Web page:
Vitamin C is not therapeutic or effective in chronic conditions or cancer patients, unless it is delivered in high dosages. When administered intravenously, it is often enriched with up to twenty additional nutrients, including amino acids, minerals, and other vitamins. Simply put, there is no way to supplement oral vitamins for intravenous nutrition.

==> A Need for Ongoing Intravenous Cancer Nutrition

Intravenous therapy is used during treatment protocol for patients who have chronic conditions and cancer. That being said, intravenous therapy can also be used in the maintenance of health with patients seeking prevention or to maintain/enhance immune function. The frequency of intravenous therapy depends on each individual case and each patient. Oral nutrients can be used in conjunction with intravenous therapy to help establish balanced cancer nutrition.

==> Intravenous Therapy of Great Help to Elderly Cancer Patients

The elderly oftentimes grow weaker and increasingly more fatigued largely due to poor GI absorption. Cancer treatment can magnify these effects. So, for such elderly cancer patients, an ongoing support of intravenous nutrients can keep them enjoying a healthier and more active lifestyle while helping to prevent diseases in their golden years. A major difference is seen in elderly patients who incorporate an intravenous nutritional therapy regimen, and those that do not.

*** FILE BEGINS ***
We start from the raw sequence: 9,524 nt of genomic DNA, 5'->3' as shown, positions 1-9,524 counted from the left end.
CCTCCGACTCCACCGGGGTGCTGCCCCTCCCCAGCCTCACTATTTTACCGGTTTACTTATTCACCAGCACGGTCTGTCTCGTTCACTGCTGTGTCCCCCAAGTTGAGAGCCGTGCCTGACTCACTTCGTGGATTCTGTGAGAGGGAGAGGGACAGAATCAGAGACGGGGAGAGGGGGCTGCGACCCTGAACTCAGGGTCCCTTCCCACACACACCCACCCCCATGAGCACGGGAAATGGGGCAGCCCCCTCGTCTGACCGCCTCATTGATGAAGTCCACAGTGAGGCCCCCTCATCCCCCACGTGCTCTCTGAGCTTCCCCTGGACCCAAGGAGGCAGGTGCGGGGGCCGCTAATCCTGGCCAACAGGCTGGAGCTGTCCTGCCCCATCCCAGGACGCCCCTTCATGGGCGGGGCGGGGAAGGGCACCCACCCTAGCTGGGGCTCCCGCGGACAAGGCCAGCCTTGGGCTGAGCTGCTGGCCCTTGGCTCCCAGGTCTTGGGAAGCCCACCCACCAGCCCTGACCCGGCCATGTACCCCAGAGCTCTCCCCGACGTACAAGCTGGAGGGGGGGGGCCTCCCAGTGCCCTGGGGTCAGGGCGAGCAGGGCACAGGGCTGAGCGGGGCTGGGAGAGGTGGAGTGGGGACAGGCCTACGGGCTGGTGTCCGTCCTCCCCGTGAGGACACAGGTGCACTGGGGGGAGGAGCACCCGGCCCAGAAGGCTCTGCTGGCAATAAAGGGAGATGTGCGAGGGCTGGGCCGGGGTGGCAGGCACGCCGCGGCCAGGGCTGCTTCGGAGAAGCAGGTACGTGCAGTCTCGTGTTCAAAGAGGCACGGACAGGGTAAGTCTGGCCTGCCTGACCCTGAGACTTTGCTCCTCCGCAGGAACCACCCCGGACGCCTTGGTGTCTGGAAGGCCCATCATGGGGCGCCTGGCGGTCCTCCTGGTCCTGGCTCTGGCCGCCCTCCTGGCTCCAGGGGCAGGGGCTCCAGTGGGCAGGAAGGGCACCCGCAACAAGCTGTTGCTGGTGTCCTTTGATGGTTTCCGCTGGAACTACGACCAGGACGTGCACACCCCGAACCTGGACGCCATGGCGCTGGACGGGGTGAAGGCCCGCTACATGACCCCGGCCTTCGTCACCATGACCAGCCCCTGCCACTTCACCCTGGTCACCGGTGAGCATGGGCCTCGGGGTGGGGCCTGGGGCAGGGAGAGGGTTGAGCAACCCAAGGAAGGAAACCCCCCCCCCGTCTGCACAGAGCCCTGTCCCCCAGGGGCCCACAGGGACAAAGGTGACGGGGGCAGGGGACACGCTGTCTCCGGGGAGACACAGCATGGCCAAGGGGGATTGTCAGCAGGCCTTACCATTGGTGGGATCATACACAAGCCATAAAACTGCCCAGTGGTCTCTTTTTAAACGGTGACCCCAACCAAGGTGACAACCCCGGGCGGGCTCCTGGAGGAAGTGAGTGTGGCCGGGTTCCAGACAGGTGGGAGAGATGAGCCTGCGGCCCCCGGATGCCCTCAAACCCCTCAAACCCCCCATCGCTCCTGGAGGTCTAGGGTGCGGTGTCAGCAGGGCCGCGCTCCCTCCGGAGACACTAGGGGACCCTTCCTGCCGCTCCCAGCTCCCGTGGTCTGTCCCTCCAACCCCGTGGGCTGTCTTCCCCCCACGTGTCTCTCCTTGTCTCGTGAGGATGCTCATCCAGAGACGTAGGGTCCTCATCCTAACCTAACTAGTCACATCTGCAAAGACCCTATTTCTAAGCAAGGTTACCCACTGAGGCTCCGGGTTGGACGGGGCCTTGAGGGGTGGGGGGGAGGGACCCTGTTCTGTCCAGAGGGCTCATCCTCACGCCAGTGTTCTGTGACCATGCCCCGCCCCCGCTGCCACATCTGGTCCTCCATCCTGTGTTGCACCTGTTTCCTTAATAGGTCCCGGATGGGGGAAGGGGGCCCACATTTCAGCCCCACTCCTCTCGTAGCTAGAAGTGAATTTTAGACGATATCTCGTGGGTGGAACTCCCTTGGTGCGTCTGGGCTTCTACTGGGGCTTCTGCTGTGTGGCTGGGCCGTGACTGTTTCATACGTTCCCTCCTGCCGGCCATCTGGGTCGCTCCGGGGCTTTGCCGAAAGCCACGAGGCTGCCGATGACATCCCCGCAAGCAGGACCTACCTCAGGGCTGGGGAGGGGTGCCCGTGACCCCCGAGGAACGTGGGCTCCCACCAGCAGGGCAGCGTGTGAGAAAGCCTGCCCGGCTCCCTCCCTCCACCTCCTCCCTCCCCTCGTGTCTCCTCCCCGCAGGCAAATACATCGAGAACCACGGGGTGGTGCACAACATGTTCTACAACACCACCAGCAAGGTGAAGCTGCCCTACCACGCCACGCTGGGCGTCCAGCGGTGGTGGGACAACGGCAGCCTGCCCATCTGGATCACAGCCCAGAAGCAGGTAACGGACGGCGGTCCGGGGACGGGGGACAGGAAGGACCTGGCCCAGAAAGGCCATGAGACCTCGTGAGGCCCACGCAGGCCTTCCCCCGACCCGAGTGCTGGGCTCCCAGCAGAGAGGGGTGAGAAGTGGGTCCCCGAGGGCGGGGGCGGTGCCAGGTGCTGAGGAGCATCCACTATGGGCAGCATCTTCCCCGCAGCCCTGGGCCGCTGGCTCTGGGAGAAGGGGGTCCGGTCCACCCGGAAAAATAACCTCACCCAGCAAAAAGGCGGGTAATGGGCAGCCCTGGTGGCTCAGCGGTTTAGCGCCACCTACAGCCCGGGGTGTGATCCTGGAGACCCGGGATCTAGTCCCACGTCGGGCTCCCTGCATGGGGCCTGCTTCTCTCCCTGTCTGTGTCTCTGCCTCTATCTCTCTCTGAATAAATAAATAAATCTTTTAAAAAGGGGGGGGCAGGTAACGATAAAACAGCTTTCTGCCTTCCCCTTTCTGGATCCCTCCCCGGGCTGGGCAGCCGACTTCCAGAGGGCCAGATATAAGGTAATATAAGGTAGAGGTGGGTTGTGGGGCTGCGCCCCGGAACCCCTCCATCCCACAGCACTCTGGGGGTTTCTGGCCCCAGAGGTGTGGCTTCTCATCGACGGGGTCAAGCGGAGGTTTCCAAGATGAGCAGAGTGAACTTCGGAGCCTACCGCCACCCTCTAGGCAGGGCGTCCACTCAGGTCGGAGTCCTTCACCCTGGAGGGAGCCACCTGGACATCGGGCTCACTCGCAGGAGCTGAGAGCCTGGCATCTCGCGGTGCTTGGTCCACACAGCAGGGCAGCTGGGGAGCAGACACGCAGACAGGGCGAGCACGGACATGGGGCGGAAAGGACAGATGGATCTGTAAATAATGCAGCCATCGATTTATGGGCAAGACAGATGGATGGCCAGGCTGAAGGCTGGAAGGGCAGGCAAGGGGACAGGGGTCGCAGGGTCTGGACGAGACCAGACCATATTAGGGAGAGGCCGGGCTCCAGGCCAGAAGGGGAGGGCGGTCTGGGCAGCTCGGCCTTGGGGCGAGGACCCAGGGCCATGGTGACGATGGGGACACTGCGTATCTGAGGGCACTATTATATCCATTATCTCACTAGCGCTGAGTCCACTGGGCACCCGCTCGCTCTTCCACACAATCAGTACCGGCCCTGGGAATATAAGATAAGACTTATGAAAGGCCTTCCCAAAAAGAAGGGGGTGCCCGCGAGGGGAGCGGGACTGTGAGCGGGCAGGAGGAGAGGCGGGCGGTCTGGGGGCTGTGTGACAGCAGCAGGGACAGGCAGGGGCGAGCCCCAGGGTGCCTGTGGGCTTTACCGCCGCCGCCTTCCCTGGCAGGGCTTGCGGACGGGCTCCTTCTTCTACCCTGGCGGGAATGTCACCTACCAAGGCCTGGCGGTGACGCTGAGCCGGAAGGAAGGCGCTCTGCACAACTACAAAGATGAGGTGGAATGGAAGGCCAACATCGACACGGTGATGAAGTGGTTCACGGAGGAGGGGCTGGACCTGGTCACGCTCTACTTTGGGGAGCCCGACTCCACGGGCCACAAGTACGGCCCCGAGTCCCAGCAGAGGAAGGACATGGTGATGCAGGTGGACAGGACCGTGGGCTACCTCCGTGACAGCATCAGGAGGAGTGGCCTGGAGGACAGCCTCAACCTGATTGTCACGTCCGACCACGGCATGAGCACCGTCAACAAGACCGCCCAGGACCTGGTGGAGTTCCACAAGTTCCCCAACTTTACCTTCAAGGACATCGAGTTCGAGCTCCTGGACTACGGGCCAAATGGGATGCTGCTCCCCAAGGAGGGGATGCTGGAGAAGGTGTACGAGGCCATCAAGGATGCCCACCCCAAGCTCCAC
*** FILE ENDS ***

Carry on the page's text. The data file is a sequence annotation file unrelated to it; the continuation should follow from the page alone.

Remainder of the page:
==> Intravenous Cancer Nutrition for Anxiety, Depression, and Stress

Patients dealing with copious amounts of stress typically respond well to replenishing their nutrients via intravenous delivery. Intravenous nutrients positively affect conditions such as anxiety and depression, and help to balance vitamin deficiencies, which can improve mental states and the nervous system. Patients under emotional stress or those who are using medications, typically deplete their body's nutrition more rapidly than the average person. For this reason, replenishing nutrients intravenously yields great benefit.

==> What to Do When Told to "Watch and Wait"

The most effective and aggressive method of prevention in a cancer patient's health involves the use of intravenous cancer nutrition. Intravenous nutrition helps antioxidants, vitamins, amino acids, and minerals stay at healthy levels throughout the body. Intravenous cancer nutrition insures two to three times the serum concentration of vitamins in the blood, making these nutrients immediately available for the cells, tissues, and organs of the body. Thereby, the cells can repair themselves, making intravenous therapy one of the strongest methods to prevent numerous diseases and slow the aging process. Intravenous cancer nutrition should be combined with a diet for cancer.